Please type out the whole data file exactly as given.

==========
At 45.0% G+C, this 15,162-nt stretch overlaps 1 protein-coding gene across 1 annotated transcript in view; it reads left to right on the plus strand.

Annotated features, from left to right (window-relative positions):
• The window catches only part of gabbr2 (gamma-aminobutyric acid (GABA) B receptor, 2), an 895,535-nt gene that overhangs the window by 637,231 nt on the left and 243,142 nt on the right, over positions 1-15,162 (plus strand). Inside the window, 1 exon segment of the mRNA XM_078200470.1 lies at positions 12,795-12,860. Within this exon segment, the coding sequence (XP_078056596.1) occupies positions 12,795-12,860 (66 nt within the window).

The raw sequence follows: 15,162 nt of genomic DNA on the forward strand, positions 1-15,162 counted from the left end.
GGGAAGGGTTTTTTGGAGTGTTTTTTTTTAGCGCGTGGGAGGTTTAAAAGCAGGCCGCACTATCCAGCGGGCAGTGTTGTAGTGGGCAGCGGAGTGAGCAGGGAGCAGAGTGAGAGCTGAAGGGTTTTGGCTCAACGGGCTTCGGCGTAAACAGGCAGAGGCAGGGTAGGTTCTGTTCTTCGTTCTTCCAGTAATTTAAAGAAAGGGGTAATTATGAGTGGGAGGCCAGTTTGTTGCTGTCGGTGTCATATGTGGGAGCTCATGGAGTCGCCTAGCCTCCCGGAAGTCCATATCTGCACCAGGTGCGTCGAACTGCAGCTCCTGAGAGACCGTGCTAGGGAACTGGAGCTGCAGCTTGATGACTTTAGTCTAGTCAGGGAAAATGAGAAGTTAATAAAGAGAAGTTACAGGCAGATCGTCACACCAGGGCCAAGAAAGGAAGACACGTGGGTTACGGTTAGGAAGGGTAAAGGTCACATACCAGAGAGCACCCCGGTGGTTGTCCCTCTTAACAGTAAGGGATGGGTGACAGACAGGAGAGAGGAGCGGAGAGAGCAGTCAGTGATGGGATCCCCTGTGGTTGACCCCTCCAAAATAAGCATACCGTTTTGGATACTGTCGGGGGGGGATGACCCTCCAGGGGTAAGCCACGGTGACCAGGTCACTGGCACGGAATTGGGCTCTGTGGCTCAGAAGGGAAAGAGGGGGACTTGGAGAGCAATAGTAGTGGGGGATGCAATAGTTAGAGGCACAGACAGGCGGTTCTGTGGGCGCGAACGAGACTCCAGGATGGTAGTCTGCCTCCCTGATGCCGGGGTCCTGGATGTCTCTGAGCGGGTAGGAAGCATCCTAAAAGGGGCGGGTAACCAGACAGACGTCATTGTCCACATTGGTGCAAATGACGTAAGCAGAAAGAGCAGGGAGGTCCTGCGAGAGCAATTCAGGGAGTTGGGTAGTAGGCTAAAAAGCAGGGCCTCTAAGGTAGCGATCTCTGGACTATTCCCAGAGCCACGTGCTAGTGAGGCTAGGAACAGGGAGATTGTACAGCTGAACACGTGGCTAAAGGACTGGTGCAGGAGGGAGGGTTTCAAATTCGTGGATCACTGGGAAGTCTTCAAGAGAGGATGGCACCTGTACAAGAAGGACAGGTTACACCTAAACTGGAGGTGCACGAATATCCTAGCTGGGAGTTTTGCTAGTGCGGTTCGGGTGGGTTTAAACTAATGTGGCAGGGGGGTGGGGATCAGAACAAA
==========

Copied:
At 45.0% G+C, this 15,162-nt stretch overlaps 1 protein-coding gene across 1 annotated transcript in view; it reads left to right on the plus strand.

Annotated features, from left to right (window-relative positions):
• The window catches only part of gabbr2 (gamma-aminobutyric acid (GABA) B receptor, 2), an 895,535-nt gene that overhangs the window by 637,231 nt on the left and 243,142 nt on the right, over positions 1-15,162 (plus strand). Inside the window, 1 exon segment of the mRNA XM_078200470.1 lies at positions 12,795-12,860. Within this exon segment, the coding sequence (XP_078056596.1) occupies positions 12,795-12,860 (66 nt within the window).

The raw sequence follows: 15,162 nt of genomic DNA on the forward strand, positions 1-15,162 counted from the left end.
GGGAAGGGTTTTTTGGAGTGTTTTTTTTTAGCGCGTGGGAGGTTTAAAAGCAGGCCGCACTATCCAGCGGGCAGTGTTGTAGTGGGCAGCGGAGTGAGCAGGGAGCAGAGTGAGAGCTGAAGGGTTTTGGCTCAACGGGCTTCGGCGTAAACAGGCAGAGGCAGGGTAGGTTCTGTTCTTCGTTCTTCCAGTAATTTAAAGAAAGGGGTAATTATGAGTGGGAGGCCAGTTTGTTGCTGTCGGTGTCATATGTGGGAGCTCATGGAGTCGCCTAGCCTCCCGGAAGTCCATATCTGCACCAGGTGCGTCGAACTGCAGCTCCTGAGAGACCGTGCTAGGGAACTGGAGCTGCAGCTTGATGACTTTAGTCTAGTCAGGGAAAATGAGAAGTTAATAAAGAGAAGTTACAGGCAGATCGTCACACCAGGGCCAAGAAAGGAAGACACGTGGGTTACGGTTAGGAAGGGTAAAGGTCACATACCAGAGAGCACCCCGGTGGTTGTCCCTCTTAACAGTAAGGGATGGGTGACAGACAGGAGAGAGGAGCGGAGAGAGCAGTCAGTGATGGGATCCCCTGTGGTTGACCCCTCCAAAATAAGCATACCGTTTTGGATACTGTCGGGGGGGGATGACCCTCCAGGGGTAAGCCACGGTGACCAGGTCACTGGCACGGAATTGGGCTCTGTGGCTCAGAAGGGAAAGAGGGGGACTTGGAGAGCAATAGTAGTGGGGGATGCAATAGTTAGAGGCACAGACAGGCGGTTCTGTGGGCGCGAACGAGACTCCAGGATGGTAGTCTGCCTCCCTGATGCCGGGGTCCTGGATGTCTCTGAGCGGGTAGGAAGCATCCTAAAAGGGGCGGGTAACCAGACAGACGTCATTGTCCACATTGGTGCAAATGACGTAAGCAGAAAGAGCAGGGAGGTCCTGCGAGAGCAATTCAGGGAGTTGGGTAGTAGGCTAAAAAGCAGGGCCTCTAAGGTAGCGATCTCTGGACTATTCCCAGAGCCACGTGCTAGTGAGGCTAGGAACAGGGAGATTGTACAGCTGAACACGTGGCTAAAGGACTGGTGCAGGAGGGAGGGTTTCAAATTCGTGGATCACTGGGAAGTCTTCAAGAGAGGATGGCACCTGTACAAGAAGGACAGGTTACACCTAAACTGGAGGTGCACGAATATCCTAGCTGGGAGTTTTGCTAGTGCGGTTCGGGTGGGTTTAAACTAATGTGGCAGGGGGGTGGGGATCAGAACAAA